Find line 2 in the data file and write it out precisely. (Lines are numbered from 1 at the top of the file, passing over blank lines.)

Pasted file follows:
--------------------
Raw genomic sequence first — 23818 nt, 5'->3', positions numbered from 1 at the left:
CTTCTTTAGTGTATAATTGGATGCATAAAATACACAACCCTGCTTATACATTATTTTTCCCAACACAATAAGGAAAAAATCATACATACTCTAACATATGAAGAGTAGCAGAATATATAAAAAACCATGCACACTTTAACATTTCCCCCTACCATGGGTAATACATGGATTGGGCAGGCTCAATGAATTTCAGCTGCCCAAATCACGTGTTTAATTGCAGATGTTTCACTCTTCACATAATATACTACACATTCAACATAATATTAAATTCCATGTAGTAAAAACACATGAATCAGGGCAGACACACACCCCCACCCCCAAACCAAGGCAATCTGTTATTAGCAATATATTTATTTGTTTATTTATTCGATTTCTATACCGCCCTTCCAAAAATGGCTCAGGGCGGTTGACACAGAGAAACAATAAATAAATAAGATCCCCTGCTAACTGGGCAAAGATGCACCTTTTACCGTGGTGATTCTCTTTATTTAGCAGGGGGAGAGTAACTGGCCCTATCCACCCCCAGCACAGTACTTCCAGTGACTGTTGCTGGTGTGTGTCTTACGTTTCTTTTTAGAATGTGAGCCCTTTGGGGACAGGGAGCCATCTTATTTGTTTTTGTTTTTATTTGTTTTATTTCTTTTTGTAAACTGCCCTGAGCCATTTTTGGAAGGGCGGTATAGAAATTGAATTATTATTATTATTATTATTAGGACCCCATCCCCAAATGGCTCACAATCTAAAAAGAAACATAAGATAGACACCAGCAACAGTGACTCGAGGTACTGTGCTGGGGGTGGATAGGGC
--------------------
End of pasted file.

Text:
CTTCTTTAGTGTATAATTGGATGCATAAAATACACAACCCTGCTTATACATTATTTTTCCCAACACAATAAGGAAAAAATCATACATACTCTAACATATGAAGAGTAGCAGAATATATAAAAAACCATGCACACTTTAACATTTCCCCCTACCATGGGTAATACATGGATTGGGCAGGCTCAATGAATTTCAGCTGCCCAAATCACGTGTTTAATTGCAGATGTTTCACTCTTCACATAATATACTACACATTCAACATAATATTAAATTCCATGTAGTAAAAACACATGAATCAGGGCAGACACACACCCCCACCCCCAAACCAAGGCAATCTGTTATTAGCAATATATTTATTTGTTTATTTATTCGATTTCTATACCGCCCTTCCAAAAATGGCTCAGGGCGGTTGACACAGAGAAACAATAAATAAATAAGATCCCCTGCTAACTGGGCAAAGATGCACCTTTTACCGTGGTGATTCTCTTTATTTAGCAGGGGGAGAGTAACTGGCCCTATCCACCCCCAGCACAGTACTTCCAGTGACTGTTGCTGGTGTGTGTCTTACGTTTCTTTTTAGAATGTGAGCCCTTTGGGGACAGGGAGCCATCTTATTTGTTTTTGTTTTTATTTGTTTTATTTCTTTTTGTAAACTGCCCTGAGCCATTTTTGGAAGGGCGGTATAGAAATTGAATTATTATTATTATTATTATTAGGACCCCATCCCCAAATGGCTCACAATCTAAAAAGAAACATAAGATAGACACCAGCAACAGTGACTCGAGGTACTGTGCTGGGGGTGGATAGGGC